The classic picture of a permanent way gang shows one or two men working while the rest watch. Not here: they all drew their tools, fanned out in twos and threes and set about the sidings energetically and in sequence – fishplates off, keys out, rails jacked up and barred clear of the sleeper ends. By lunchtime there was serious progress and the company supervisors made it known that they were extremely impressed with our efforts and methods of working. Fortunately the track had been maintained and the fishplates had been properly greased, thank goodness.

    On Sunday morning I reflected that I had been thirty years younger when I started doing this sort of thing, and if my hand had not lost its cunning, my bones were creaking a little more than they used to do. Nevertheless we were soon plugging away; the supervisors said that they were more than happy with our work, and standing watching us was boring so they borrowed some fishplate spanners and joined in.
    All three railways were using Bance petrol wrenches to remove chair screws. We went through our share of the track taking the chairs off all the rotten sleepers which were hauled out of the way.

    Day Three, the following Saturday, saw more of the same. A few obstinate nuts were loosened with the cold set and sledgehammer: it may be old fashioned but it is easier to carry than a gas cutter or a disc cutter and does not need a hot work permit. There were a lot of check rails, and while fishplate bolts may get greased check block bolts generally don’t. Also we had a JCB (generously paid for by Celanese) and a telehandler (hired by the LWR) on site stacking rails and sleepers, which took a bit of juggling to keep out of each other’s way. For a while one of the LWR teams was stuck for work and helped us to stack our sleepers.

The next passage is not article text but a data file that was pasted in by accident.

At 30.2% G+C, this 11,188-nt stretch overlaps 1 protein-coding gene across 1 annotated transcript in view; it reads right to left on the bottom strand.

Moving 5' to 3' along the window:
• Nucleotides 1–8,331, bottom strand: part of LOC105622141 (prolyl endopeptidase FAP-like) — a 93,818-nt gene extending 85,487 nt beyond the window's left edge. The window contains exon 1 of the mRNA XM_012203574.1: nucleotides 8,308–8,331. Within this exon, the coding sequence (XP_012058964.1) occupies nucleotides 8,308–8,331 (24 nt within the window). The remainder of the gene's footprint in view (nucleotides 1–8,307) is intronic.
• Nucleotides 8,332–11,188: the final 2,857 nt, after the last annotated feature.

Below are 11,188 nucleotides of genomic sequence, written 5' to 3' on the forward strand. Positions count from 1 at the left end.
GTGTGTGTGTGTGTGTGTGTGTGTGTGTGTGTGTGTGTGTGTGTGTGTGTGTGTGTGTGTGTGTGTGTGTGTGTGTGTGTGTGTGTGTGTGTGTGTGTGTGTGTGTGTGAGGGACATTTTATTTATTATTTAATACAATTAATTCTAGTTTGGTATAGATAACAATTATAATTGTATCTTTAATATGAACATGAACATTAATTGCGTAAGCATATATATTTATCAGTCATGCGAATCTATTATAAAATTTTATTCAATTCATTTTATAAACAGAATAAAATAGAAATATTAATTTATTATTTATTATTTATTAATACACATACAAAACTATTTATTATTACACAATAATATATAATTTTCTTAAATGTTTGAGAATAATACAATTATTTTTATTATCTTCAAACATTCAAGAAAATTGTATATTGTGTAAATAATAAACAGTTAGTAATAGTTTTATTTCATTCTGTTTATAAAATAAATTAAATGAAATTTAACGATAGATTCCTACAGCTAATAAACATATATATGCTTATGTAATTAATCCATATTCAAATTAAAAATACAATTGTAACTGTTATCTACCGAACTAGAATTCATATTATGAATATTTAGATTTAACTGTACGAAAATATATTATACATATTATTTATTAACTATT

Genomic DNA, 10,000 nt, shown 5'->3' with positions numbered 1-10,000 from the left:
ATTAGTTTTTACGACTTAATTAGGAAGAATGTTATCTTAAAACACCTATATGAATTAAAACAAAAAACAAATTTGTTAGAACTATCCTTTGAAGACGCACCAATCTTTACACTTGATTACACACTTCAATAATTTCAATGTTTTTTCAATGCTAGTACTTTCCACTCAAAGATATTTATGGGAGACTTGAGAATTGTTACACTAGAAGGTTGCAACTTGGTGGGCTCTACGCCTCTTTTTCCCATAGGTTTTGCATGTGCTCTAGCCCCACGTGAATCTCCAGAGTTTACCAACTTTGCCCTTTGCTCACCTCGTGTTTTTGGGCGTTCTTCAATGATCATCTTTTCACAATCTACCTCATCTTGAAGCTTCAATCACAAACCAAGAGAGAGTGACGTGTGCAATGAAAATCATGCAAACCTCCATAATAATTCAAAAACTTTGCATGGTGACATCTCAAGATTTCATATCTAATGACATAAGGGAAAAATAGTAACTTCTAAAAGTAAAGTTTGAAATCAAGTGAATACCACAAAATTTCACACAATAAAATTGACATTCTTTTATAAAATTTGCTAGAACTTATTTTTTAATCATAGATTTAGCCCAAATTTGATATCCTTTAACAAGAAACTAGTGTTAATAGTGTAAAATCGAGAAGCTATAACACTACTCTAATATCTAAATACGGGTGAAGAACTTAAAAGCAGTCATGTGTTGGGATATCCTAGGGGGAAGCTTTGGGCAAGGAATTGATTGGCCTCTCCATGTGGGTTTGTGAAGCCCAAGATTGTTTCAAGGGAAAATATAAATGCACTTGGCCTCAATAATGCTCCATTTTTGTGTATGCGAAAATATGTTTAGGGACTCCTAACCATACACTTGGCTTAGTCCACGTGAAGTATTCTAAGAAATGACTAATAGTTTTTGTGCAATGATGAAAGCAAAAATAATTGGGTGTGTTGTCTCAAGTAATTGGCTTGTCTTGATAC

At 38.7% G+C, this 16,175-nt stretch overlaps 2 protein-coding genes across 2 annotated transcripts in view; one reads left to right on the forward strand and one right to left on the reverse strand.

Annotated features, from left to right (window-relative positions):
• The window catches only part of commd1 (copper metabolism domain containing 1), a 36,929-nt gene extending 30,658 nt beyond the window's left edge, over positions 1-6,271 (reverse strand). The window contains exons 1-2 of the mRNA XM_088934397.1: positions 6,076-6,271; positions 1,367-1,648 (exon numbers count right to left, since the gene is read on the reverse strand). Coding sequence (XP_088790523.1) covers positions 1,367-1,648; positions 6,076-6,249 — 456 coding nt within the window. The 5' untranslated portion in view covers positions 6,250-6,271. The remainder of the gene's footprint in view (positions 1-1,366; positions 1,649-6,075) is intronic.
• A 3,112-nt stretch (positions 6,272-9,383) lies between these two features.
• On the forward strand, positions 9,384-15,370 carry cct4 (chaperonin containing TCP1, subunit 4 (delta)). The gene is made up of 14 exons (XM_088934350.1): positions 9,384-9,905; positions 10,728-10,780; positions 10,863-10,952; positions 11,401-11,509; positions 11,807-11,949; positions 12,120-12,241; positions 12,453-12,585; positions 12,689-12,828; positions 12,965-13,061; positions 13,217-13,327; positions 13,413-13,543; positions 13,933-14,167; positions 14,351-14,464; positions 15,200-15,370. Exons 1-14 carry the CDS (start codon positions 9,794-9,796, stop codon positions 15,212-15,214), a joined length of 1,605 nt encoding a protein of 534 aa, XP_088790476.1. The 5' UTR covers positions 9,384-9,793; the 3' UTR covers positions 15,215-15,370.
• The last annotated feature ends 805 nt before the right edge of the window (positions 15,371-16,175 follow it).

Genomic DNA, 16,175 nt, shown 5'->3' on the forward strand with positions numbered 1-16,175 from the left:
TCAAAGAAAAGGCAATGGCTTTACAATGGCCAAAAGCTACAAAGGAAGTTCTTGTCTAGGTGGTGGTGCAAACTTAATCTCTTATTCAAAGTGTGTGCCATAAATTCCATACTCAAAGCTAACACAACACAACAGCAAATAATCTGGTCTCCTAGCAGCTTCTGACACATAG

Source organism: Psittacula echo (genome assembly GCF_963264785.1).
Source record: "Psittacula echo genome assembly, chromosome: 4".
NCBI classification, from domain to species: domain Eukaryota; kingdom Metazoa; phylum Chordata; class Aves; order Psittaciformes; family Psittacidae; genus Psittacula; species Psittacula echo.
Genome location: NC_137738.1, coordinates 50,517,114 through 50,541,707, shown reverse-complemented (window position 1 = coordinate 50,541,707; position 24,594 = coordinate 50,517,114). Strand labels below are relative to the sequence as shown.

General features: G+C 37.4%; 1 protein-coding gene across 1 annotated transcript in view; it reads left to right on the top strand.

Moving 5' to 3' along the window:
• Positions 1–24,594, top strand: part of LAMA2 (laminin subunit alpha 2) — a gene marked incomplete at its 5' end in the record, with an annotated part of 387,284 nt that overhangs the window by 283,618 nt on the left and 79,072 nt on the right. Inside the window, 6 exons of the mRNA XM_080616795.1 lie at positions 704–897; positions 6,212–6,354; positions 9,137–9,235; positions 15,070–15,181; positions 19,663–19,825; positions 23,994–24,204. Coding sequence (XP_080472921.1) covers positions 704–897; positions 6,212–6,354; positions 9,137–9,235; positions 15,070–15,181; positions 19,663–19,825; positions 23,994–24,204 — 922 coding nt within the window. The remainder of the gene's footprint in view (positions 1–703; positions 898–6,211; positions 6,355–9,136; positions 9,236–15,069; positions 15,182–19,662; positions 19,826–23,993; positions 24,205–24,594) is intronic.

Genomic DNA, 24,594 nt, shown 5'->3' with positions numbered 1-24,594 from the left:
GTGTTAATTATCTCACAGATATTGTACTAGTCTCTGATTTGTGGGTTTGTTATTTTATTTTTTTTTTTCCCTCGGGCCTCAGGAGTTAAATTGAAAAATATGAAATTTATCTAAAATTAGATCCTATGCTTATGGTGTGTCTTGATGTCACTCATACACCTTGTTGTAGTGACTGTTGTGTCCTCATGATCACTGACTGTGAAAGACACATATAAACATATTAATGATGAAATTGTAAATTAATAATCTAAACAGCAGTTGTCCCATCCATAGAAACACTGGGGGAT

We were loading all the “smalls” – keys, screws, fishplates, chairs, into 1 ton builders bags to minimise manual handling, and we were going to need a lot more of these, so I went off and bought another twenty ready for our next working day, 30th May.

    We filled nearly all the sacks with the spoils so far and dealt with the last few detail jobs on the track we had already lifted; finally we were able to deal with the last instalment round the corner, which so far only I had seen- there just had not been any spare time- and which we had christened “Site B”. This was a loading area under a gantry of pipes which had been disused for a very long time, and it had a definite flavour of old Spondon sidings about it. All that was left was two short lengths of siding; the scrap merchants had made a start here and the rails had been cut into short lengths; but even so, it was a useful source of material. For a start, there was a pair of wheel stops, which were just what we required for the end of tracks inside the shed. The bolts had been blown off and they were loaded into our van immediately. We made one serious attempt on a pair of fishplates but as I expected, they were thoroughly rusted to the rail and were not worth the effort. The short cut rails were soon rolled out and we went through the sleepers, which were better than we had expected. We concentrated on rolling out the best of the sleepers for further examination. At the end of the fourth day the dismantling was just about complete, as predicted, but there was still much to do to gather everything together for lifting onto transport.